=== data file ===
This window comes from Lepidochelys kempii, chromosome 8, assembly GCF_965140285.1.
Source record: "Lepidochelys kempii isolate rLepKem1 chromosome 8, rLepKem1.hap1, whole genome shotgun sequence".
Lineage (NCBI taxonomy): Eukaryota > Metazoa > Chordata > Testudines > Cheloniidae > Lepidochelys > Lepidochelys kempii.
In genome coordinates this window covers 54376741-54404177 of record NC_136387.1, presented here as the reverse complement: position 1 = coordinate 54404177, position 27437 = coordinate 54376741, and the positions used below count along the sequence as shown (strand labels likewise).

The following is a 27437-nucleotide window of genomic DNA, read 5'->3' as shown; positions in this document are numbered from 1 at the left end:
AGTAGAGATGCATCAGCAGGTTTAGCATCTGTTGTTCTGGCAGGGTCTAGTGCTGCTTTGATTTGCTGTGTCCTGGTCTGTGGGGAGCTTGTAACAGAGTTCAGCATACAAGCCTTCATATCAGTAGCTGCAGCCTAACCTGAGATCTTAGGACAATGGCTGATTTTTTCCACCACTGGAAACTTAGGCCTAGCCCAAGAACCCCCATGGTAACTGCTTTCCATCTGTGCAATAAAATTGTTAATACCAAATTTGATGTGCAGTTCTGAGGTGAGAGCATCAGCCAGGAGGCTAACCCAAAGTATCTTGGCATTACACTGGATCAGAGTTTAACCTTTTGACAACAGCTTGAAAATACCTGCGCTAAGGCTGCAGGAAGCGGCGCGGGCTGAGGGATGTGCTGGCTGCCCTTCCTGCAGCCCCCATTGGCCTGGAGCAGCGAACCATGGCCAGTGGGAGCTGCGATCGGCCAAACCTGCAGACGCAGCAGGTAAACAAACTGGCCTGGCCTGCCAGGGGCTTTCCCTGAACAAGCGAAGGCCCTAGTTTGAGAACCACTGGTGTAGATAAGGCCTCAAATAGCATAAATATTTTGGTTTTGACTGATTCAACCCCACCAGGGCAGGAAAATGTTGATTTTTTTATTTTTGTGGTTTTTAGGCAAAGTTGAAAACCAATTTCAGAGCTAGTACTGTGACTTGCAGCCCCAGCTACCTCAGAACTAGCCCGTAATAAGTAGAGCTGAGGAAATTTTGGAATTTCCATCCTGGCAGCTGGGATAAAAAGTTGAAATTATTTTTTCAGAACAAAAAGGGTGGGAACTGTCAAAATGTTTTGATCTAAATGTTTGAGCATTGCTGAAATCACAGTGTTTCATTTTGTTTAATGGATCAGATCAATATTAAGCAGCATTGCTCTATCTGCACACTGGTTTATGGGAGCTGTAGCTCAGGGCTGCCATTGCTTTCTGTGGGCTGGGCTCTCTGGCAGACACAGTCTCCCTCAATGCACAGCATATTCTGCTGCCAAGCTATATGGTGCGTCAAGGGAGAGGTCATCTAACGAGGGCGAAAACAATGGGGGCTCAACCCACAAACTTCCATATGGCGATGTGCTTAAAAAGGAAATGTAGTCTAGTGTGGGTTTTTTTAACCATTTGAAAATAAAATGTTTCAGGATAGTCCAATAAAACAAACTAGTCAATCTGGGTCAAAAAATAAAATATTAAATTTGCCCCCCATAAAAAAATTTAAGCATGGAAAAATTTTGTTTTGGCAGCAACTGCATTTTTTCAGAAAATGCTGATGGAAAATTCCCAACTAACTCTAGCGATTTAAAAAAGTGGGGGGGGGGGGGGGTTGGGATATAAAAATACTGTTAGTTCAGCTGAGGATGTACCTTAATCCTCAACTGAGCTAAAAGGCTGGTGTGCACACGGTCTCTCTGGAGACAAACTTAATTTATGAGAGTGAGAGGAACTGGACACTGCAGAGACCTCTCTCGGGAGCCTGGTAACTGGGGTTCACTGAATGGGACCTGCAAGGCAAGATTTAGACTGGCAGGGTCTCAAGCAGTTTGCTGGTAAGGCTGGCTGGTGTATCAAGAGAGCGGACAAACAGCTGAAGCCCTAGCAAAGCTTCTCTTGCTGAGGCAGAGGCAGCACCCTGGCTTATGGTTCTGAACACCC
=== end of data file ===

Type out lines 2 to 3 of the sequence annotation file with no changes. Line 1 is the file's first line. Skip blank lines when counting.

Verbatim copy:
Source record: "Lepidochelys kempii isolate rLepKem1 chromosome 8, rLepKem1.hap1, whole genome shotgun sequence".
Lineage (NCBI taxonomy): Eukaryota > Metazoa > Chordata > Testudines > Cheloniidae > Lepidochelys > Lepidochelys kempii.